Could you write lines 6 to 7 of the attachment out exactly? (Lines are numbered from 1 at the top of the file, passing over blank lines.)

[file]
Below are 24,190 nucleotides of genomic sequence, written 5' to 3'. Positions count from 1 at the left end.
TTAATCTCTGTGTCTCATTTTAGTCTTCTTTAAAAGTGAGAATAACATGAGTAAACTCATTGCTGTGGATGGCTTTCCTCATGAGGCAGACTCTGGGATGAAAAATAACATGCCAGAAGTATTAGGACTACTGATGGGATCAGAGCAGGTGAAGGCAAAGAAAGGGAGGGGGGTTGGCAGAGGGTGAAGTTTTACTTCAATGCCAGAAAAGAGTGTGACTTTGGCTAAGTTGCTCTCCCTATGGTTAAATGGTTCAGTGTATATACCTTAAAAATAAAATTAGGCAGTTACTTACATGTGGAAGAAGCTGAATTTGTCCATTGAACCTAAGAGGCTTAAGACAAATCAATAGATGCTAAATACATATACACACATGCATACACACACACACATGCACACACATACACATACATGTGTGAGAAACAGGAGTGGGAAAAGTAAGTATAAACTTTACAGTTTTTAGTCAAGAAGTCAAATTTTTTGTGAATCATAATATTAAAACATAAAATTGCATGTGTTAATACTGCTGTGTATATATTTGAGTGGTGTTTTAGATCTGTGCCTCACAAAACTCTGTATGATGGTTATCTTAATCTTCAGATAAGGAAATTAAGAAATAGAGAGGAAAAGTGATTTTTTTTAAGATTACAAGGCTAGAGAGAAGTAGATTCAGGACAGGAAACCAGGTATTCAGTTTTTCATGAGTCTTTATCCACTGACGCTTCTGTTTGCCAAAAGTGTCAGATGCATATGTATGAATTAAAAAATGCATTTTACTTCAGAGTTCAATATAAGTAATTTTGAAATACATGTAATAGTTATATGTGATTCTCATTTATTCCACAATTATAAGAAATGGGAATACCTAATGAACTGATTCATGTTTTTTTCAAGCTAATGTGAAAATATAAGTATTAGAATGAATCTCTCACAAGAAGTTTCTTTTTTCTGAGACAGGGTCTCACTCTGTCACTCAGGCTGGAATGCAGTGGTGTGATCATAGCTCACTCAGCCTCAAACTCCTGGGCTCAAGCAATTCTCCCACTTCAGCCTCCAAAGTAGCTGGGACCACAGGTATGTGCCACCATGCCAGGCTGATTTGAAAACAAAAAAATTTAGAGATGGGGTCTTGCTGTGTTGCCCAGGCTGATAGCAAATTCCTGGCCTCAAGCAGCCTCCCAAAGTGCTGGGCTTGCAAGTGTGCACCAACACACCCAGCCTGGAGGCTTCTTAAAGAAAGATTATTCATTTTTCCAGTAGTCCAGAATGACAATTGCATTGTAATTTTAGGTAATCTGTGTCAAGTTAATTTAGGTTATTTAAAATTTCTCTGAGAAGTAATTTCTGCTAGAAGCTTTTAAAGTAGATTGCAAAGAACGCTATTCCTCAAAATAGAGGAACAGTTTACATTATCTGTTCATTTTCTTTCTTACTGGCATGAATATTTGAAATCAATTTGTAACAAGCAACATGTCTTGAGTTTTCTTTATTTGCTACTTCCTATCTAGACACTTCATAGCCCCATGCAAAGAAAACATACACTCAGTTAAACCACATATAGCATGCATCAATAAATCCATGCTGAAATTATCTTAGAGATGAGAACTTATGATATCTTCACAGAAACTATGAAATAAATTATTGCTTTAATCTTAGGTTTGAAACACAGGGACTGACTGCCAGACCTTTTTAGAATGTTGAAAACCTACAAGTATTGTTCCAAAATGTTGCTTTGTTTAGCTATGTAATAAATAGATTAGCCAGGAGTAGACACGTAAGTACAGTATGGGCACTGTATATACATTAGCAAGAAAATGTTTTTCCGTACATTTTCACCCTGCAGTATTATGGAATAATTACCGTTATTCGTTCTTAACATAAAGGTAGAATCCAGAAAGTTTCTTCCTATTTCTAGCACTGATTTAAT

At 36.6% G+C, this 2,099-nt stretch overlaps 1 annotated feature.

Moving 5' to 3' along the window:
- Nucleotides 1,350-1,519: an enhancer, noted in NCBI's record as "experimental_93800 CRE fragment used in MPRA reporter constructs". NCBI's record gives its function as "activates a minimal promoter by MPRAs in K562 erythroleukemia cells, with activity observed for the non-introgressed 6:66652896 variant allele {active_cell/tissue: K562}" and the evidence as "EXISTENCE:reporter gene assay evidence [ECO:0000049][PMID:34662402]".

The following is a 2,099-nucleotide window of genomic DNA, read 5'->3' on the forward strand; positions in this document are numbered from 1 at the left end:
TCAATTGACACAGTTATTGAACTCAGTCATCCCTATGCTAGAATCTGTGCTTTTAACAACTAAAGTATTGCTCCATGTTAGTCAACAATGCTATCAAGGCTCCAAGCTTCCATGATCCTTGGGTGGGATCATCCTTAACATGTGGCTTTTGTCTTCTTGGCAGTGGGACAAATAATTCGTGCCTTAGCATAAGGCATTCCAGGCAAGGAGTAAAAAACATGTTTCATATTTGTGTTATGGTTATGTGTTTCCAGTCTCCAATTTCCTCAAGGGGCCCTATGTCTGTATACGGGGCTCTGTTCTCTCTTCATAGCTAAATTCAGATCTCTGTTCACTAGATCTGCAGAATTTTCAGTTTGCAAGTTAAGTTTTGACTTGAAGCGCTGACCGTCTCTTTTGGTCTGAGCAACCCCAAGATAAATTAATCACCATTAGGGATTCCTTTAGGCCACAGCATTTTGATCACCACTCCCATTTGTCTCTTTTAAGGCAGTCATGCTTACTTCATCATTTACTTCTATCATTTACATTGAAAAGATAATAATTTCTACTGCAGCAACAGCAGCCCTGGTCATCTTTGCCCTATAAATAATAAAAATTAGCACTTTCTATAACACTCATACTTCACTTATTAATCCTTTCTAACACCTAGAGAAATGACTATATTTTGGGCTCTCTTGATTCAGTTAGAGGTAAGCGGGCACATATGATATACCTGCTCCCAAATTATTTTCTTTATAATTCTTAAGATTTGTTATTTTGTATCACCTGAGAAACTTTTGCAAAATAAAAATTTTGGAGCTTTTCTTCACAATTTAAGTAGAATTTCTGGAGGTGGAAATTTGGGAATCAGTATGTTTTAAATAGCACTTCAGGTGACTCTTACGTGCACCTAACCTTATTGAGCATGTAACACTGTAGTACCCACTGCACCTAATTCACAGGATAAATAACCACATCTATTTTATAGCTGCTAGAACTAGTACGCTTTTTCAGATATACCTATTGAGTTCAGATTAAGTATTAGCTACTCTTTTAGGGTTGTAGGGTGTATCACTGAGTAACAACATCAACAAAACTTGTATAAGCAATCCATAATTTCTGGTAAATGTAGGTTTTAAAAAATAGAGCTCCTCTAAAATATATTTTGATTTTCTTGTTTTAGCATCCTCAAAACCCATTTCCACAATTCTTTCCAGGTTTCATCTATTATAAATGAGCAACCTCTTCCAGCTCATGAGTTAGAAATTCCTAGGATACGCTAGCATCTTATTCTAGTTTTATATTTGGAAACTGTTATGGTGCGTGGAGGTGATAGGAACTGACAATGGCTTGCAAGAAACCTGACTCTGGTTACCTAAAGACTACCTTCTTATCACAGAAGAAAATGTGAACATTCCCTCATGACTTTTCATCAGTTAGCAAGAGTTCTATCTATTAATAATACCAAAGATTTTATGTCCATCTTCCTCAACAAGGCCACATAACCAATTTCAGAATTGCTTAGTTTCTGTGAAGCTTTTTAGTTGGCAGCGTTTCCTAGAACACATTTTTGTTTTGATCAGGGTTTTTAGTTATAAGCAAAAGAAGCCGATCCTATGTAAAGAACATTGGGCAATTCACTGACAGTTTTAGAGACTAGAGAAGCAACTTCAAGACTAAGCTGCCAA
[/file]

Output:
The following is a 2,099-nucleotide window of genomic DNA, read 5'->3' on the forward strand; positions in this document are numbered from 1 at the left end:
TCAATTGACACAGTTATTGAACTCAGTCATCCCTATGCTAGAATCTGTGCTTTTAACAACTAAAGTATTGCTCCATGTTAGTCAACAATGCTATCAAGGCTCCAAGCTTCCATGATCCTTGGGTGGGATCATCCTTAACATGTGGCTTTTGTCTTCTTGGCAGTGGGACAAATAATTCGTGCCTTAGCATAAGGCATTCCAGGCAAGGAGTAAAAAACATGTTTCATATTTGTGTTATGGTTATGTGTTTCCAGTCTCCAATTTCCTCAAGGGGCCCTATGTCTGTATACGGGGCTCTGTTCTCTCTTCATAGCTAAATTCAGATCTCTGTTCACTAGATCTGCAGAATTTTCAGTTTGCAAGTTAAGTTTTGACTTGAAGCGCTGACCGTCTCTTTTGGTCTGAGCAACCCCAAGATAAATTAATCACCATTAGGGATTCCTTTAGGCCACAGCATTTTGATCACCACTCCCATTTGTCTCTTTTAAGGCAGTCATGCTTACTTCATCATTTACTTCTATCATTTACATTGAAAAGATAATAATTTCTACTGCAGCAACAGCAGCCCTGGTCATCTTTGCCCTATAAATAATAAAAATTAGCACTTTCTATAACACTCATACTTCACTTATTAATCCTTTCTAACACCTAGAGAAATGACTATATTTTGGGCTCTCTTGATTCAGTTAGAGGTAAGCGGGCACATATGATATACCTGCTCCCAAATTATTTTCTTTATAATTCTTAAGATTTGTTATTTTGTATCACCTGAGAAACTTTTGCAAAATAAAAATTTTGGAGCTTTTCTTCACAATTTAAGTAGAATTTCTGGAGGTGGAAATTTGGGAATCAGTATGTTTTAAATAGCACTTCAGGTGACTCTTACGTGCACCTAACCTTATTGAGCATGTAACACTGTAGTACCCACTGCACCTAATTCACAGGATAAATAACCACATCTATTTTATAGCTGCTAGAACTAGTACGCTTTTTCAGATATACCTATTGAGTTCAGATTAAGTATTAGCTACTCTTTTAGGGTTGTAGGGTGTATCACTGAGTAACAACATCAACAAAACTTGTATAAGCAATCCATAATTTCTGGTAAATGTAGGTTTTAAAAAATAGAGCTCCTCTAAAATATATTTTGATTTTCTTGTTTTAGCATCCTCAAAACCCATTTCCACAATTCTTTCCAGGTTTCATCTATTATAAATGAGCAACCTCTTCCAGCTCATGAGTTAGAAATTCCTAGGATACGCTAGCATCTTATTCTAGTTTTATATTTGGAAACTGTTATGGTGCGTGGAGGTGATAGGAACTGACAATGGCTTGCAAGAAACCTGACTCTGGTTACCTAAAGACTACCTTCTTATCACAGAAGAAAATGTGAACATTCCCTCATGACTTTTCATCAGTTAGCAAGAGTTCTATCTATTAATAATACCAAAGATTTTATGTCCATCTTCCTCAACAAGGCCACATAACCAATTTCAGAATTGCTTAGTTTCTGTGAAGCTTTTTAGTTGGCAGCGTTTCCTAGAACACATTTTTGTTTTGATCAGGGTTTTTAGTTATAAGCAAAAGAAGCCGATCCTATGTAAAGAACATTGGGCAATTCACTGACAGTTTTAGAGACTAGAGAAGCAACTTCAAGACTAAGCTGCCAA